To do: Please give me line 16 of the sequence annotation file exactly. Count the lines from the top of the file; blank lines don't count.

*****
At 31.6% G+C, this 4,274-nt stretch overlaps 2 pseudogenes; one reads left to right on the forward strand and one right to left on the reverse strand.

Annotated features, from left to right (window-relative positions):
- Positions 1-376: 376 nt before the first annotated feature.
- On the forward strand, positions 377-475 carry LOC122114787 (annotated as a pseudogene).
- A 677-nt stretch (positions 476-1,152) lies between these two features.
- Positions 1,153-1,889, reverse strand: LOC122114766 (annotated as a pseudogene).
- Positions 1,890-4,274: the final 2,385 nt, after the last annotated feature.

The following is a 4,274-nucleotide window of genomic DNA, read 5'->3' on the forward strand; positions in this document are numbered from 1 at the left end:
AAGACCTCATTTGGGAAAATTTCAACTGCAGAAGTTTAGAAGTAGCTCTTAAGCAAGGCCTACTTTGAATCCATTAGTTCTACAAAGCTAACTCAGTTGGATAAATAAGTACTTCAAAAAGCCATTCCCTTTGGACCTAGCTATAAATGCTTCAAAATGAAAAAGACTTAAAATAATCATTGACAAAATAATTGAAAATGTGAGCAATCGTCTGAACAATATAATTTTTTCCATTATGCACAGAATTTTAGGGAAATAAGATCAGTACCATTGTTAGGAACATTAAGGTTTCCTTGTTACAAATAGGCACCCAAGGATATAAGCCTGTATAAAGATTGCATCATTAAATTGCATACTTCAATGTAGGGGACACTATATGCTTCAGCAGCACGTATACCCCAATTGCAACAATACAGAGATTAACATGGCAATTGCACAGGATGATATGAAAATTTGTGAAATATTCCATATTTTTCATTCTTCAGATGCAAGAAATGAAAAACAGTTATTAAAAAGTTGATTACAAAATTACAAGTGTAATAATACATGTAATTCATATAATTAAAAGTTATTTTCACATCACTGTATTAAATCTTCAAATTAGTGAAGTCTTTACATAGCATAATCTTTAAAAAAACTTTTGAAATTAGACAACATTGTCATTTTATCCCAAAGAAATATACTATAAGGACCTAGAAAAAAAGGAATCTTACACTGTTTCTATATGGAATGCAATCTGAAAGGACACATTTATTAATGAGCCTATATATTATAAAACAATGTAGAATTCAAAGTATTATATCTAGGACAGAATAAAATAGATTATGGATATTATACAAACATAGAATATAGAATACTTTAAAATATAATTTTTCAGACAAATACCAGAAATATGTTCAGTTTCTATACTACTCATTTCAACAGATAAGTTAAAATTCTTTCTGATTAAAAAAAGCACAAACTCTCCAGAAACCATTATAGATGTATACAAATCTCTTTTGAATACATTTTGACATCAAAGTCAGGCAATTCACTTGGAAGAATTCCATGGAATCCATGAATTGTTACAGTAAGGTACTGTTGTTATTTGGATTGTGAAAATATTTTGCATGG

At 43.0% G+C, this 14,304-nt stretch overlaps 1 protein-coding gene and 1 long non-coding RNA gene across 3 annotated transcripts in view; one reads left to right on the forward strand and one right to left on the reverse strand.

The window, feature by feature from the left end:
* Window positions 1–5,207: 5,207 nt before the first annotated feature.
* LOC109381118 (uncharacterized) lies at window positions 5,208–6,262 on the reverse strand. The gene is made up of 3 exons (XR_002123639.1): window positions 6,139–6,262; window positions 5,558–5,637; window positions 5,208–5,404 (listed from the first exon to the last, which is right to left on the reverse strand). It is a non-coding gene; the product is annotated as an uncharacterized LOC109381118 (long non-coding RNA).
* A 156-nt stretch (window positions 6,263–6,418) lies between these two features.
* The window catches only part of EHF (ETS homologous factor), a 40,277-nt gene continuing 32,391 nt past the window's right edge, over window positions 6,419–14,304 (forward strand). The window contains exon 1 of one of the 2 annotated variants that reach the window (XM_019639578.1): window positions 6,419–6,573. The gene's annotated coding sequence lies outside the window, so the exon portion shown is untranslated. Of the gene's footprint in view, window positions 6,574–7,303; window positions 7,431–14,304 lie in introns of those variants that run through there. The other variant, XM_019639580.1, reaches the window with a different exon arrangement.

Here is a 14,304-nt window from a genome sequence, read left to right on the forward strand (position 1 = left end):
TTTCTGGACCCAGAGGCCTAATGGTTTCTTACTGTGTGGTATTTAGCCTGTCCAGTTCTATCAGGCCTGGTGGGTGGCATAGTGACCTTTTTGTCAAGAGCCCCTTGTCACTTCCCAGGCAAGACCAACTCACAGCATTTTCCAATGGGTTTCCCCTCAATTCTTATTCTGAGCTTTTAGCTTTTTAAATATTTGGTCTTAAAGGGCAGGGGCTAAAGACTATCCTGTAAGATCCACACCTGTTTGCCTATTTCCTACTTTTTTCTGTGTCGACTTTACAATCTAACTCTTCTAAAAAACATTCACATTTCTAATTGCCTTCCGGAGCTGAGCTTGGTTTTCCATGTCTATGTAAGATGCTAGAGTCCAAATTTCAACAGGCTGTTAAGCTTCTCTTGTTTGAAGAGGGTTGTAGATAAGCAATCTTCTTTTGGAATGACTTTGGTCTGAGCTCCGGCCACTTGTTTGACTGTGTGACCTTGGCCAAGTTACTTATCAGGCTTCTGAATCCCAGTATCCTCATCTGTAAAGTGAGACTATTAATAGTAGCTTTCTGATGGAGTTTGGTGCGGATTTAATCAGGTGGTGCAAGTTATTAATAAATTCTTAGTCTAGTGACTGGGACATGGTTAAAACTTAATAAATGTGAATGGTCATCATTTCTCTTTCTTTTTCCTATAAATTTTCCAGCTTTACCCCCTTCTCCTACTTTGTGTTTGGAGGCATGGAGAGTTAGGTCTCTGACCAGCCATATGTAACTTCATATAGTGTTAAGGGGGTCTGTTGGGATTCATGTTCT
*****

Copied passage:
Here is a 14,304-nt window from a genome sequence, read left to right on the forward strand (position 1 = left end):